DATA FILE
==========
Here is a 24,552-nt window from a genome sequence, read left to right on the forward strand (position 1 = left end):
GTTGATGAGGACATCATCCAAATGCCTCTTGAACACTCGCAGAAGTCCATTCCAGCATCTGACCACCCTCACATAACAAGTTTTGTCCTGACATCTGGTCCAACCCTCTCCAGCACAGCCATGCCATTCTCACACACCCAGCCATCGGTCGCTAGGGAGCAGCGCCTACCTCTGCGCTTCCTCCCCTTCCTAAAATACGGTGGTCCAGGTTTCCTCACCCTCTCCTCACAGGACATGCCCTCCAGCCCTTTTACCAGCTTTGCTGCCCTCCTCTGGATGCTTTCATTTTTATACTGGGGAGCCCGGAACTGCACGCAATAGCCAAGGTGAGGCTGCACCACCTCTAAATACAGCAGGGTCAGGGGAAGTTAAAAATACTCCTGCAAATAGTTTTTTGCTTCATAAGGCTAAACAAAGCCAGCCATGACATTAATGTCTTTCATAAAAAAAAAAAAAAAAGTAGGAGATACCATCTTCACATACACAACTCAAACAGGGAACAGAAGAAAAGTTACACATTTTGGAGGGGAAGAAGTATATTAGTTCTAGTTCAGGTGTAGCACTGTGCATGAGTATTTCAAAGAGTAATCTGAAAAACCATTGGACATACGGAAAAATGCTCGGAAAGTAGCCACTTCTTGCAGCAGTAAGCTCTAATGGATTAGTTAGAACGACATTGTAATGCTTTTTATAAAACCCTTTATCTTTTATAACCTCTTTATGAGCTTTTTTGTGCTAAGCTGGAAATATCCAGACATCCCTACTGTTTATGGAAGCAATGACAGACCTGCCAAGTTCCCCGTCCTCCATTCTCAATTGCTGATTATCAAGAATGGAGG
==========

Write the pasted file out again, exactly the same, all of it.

Here is a 24,552-nt window from a genome sequence, read left to right on the forward strand (position 1 = left end):
GTTGATGAGGACATCATCCAAATGCCTCTTGAACACTCGCAGAAGTCCATTCCAGCATCTGACCACCCTCACATAACAAGTTTTGTCCTGACATCTGGTCCAACCCTCTCCAGCACAGCCATGCCATTCTCACACACCCAGCCATCGGTCGCTAGGGAGCAGCGCCTACCTCTGCGCTTCCTCCCCTTCCTAAAATACGGTGGTCCAGGTTTCCTCACCCTCTCCTCACAGGACATGCCCTCCAGCCCTTTTACCAGCTTTGCTGCCCTCCTCTGGATGCTTTCATTTTTATACTGGGGAGCCCGGAACTGCACGCAATAGCCAAGGTGAGGCTGCACCACCTCTAAATACAGCAGGGTCAGGGGAAGTTAAAAATACTCCTGCAAATAGTTTTTTGCTTCATAAGGCTAAACAAAGCCAGCCATGACATTAATGTCTTTCATAAAAAAAAAAAAAAAAGTAGGAGATACCATCTTCACATACACAACTCAAACAGGGAACAGAAGAAAAGTTACACATTTTGGAGGGGAAGAAGTATATTAGTTCTAGTTCAGGTGTAGCACTGTGCATGAGTATTTCAAAGAGTAATCTGAAAAACCATTGGACATACGGAAAAATGCTCGGAAAGTAGCCACTTCTTGCAGCAGTAAGCTCTAATGGATTAGTTAGAACGACATTGTAATGCTTTTTATAAAACCCTTTATCTTTTATAACCTCTTTATGAGCTTTTTTGTGCTAAGCTGGAAATATCCAGACATCCCTACTGTTTATGGAAGCAATGACAGACCTGCCAAGTTCCCCGTCCTCCATTCTCAATTGCTGATTATCAAGAATGGAGG